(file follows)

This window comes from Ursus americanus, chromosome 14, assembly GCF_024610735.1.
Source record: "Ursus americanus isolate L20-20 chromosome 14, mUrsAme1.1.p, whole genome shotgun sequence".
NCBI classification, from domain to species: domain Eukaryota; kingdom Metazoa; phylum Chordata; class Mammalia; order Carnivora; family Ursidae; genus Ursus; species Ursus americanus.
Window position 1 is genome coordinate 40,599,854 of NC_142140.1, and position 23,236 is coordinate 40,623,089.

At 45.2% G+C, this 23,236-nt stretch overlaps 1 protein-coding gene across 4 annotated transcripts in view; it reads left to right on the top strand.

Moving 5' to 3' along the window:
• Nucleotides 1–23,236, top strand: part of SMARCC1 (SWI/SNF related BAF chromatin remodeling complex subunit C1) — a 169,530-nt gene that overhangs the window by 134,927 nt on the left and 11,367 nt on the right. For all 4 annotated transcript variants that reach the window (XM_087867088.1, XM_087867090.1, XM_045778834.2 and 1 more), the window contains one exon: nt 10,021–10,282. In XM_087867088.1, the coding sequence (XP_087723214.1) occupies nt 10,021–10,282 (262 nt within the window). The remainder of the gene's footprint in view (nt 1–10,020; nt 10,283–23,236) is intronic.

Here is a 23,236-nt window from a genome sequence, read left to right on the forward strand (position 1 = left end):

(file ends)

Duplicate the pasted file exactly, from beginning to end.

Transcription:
This window comes from Ursus americanus, chromosome 14, assembly GCF_024610735.1.
Source record: "Ursus americanus isolate L20-20 chromosome 14, mUrsAme1.1.p, whole genome shotgun sequence".
NCBI classification, from domain to species: domain Eukaryota; kingdom Metazoa; phylum Chordata; class Mammalia; order Carnivora; family Ursidae; genus Ursus; species Ursus americanus.
Window position 1 is genome coordinate 40,599,854 of NC_142140.1, and position 23,236 is coordinate 40,623,089.

At 45.2% G+C, this 23,236-nt stretch overlaps 1 protein-coding gene across 4 annotated transcripts in view; it reads left to right on the top strand.

Moving 5' to 3' along the window:
• Nucleotides 1–23,236, top strand: part of SMARCC1 (SWI/SNF related BAF chromatin remodeling complex subunit C1) — a 169,530-nt gene that overhangs the window by 134,927 nt on the left and 11,367 nt on the right. For all 4 annotated transcript variants that reach the window (XM_087867088.1, XM_087867090.1, XM_045778834.2 and 1 more), the window contains one exon: nt 10,021–10,282. In XM_087867088.1, the coding sequence (XP_087723214.1) occupies nt 10,021–10,282 (262 nt within the window). The remainder of the gene's footprint in view (nt 1–10,020; nt 10,283–23,236) is intronic.

Here is a 23,236-nt window from a genome sequence, read left to right on the forward strand (position 1 = left end):